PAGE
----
WASHINGTON (BRAIN) — The Sustainable Trails Coalition is applauding legislation introduced last week that would end a ban on bikes, wheelchairs, strollers and game carts in federally designated Wilderness areas. The bill, introduced by Rep. Tom McClintock, R-Calif., would let federal land managers regulate the use of such vehicles on Wilderness trails.
STC was founded in 2015 to lobby for reversing bike bans in Wilderness areas as well as in Recommended Wilderness, Wilderness Study Areas, on the Pacific Crest Trail, and on parts of the Continental Divide Trail.
The group says that Congress intended to allow human-powered travel in Wilderness areas when it passed the Wilderness Act in 1964, and for years afterward bicycling was allowed. According to the group, in 1984 the Forest Service overturned a regulation that allowed locally based federal employees to decide where bicycles could be ridden in Wilderness areas, replacing it with a nationwide blanket ban. Other agencies followed.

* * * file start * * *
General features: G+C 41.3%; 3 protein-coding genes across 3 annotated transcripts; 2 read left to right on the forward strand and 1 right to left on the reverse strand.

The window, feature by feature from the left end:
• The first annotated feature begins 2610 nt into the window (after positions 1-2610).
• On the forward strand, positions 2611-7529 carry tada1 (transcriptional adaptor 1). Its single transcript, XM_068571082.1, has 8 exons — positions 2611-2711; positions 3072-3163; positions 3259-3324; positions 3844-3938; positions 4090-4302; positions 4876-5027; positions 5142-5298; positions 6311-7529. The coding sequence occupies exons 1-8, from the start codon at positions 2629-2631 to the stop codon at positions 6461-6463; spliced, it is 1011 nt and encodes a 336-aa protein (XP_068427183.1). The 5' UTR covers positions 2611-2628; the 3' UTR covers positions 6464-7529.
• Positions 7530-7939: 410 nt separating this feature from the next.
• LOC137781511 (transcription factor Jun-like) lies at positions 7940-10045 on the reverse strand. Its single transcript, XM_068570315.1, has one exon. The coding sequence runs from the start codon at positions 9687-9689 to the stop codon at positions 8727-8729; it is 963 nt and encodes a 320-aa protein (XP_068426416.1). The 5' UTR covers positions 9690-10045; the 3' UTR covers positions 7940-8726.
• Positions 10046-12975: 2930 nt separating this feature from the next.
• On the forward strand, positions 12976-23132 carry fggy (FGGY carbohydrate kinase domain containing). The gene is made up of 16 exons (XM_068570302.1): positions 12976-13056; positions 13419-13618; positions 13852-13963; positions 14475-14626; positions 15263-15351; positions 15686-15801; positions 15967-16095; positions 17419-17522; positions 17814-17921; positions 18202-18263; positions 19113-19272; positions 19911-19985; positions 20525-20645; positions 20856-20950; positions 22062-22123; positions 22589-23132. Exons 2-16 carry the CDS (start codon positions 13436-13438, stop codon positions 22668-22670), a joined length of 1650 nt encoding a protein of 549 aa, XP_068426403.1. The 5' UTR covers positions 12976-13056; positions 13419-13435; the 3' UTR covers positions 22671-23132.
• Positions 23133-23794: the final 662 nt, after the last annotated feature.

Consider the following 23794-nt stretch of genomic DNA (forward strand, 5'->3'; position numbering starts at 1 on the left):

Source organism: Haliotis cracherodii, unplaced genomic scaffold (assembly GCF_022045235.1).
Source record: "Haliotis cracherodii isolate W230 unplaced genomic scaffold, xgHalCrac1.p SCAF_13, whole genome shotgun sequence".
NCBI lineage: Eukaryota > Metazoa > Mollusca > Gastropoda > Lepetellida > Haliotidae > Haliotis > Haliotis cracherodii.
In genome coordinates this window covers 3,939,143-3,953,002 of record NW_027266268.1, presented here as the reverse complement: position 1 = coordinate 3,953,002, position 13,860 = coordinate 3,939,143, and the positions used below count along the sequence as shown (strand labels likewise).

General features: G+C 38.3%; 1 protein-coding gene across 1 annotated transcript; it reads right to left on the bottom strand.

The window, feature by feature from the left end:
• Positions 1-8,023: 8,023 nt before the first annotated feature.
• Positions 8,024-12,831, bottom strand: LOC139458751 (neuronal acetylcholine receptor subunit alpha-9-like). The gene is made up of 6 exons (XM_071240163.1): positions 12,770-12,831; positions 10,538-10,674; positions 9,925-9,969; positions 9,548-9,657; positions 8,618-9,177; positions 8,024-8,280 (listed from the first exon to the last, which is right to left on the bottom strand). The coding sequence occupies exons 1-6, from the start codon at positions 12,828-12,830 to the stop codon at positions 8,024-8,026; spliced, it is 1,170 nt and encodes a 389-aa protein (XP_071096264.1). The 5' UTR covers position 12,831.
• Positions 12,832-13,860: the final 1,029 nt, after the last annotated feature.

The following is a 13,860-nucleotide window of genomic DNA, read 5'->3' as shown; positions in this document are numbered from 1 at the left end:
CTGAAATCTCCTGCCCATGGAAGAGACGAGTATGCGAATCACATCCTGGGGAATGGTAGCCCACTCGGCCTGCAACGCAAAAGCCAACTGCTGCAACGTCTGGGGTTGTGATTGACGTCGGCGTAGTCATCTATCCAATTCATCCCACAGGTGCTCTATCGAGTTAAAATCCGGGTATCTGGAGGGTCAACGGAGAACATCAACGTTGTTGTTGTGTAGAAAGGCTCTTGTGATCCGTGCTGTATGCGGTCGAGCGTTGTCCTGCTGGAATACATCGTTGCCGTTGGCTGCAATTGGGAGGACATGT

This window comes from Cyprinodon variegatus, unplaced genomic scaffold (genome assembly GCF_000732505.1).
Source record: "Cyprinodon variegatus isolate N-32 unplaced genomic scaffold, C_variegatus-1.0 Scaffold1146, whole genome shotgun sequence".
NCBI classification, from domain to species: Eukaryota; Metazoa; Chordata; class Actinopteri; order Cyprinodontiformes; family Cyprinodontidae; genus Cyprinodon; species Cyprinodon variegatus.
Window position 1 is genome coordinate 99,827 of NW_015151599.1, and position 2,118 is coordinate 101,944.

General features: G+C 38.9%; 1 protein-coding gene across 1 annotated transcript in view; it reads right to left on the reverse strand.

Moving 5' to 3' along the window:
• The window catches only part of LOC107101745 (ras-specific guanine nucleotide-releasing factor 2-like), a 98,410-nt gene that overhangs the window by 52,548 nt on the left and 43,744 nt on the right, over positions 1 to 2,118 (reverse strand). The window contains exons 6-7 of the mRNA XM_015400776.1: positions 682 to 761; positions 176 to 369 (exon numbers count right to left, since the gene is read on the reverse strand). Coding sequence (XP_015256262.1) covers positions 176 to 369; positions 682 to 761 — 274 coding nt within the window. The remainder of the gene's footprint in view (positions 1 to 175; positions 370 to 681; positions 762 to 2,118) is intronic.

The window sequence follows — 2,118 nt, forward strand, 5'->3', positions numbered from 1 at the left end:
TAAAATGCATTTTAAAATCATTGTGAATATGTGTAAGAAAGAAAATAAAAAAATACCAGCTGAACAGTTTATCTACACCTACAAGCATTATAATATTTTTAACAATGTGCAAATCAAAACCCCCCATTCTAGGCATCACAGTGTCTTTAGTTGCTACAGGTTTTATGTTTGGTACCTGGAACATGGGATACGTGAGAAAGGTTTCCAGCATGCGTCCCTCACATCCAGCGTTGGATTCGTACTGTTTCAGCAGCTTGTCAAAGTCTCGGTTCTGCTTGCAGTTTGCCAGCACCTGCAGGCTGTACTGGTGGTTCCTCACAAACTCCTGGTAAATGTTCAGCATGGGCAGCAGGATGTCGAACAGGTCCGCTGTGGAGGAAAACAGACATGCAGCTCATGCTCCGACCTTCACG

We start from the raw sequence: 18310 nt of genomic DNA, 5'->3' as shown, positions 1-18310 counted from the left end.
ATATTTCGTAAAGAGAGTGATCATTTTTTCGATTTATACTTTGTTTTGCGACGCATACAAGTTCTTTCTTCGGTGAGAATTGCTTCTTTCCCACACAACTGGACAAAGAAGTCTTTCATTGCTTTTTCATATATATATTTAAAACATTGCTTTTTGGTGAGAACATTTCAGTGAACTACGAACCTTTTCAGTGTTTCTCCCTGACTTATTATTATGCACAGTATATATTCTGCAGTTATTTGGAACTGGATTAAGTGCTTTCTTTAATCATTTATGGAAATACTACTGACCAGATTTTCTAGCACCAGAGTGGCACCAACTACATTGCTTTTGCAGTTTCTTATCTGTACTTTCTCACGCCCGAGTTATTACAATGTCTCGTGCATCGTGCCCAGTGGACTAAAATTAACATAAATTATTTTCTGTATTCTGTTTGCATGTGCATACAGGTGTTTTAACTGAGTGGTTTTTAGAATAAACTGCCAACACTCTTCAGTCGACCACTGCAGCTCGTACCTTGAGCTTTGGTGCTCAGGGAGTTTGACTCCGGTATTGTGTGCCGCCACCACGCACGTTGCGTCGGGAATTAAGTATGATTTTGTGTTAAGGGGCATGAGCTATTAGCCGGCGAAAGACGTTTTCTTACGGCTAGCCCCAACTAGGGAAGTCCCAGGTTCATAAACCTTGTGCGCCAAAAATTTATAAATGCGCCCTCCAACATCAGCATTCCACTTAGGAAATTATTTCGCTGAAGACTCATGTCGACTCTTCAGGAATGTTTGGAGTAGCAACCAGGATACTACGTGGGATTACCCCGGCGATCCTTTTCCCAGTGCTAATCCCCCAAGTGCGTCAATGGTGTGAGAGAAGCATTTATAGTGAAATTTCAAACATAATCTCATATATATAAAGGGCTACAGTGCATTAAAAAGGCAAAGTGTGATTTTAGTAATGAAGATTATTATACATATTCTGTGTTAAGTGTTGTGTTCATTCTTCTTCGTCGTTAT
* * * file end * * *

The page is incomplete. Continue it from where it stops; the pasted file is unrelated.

“Congressman McClintock’s bill will give mountain bikers long-overdue relief from agency misunderstandings,” said STC board member Ted Stroll.
STC board member Jackson Ratcliffe said, “It’s important to understand that reversing the ban is not an open permit. ... Land management agencies already have the authority to regulate campsite locations, hunting and where horses are allowed, or not. This legislation will simply return decision-making back to local authorities.”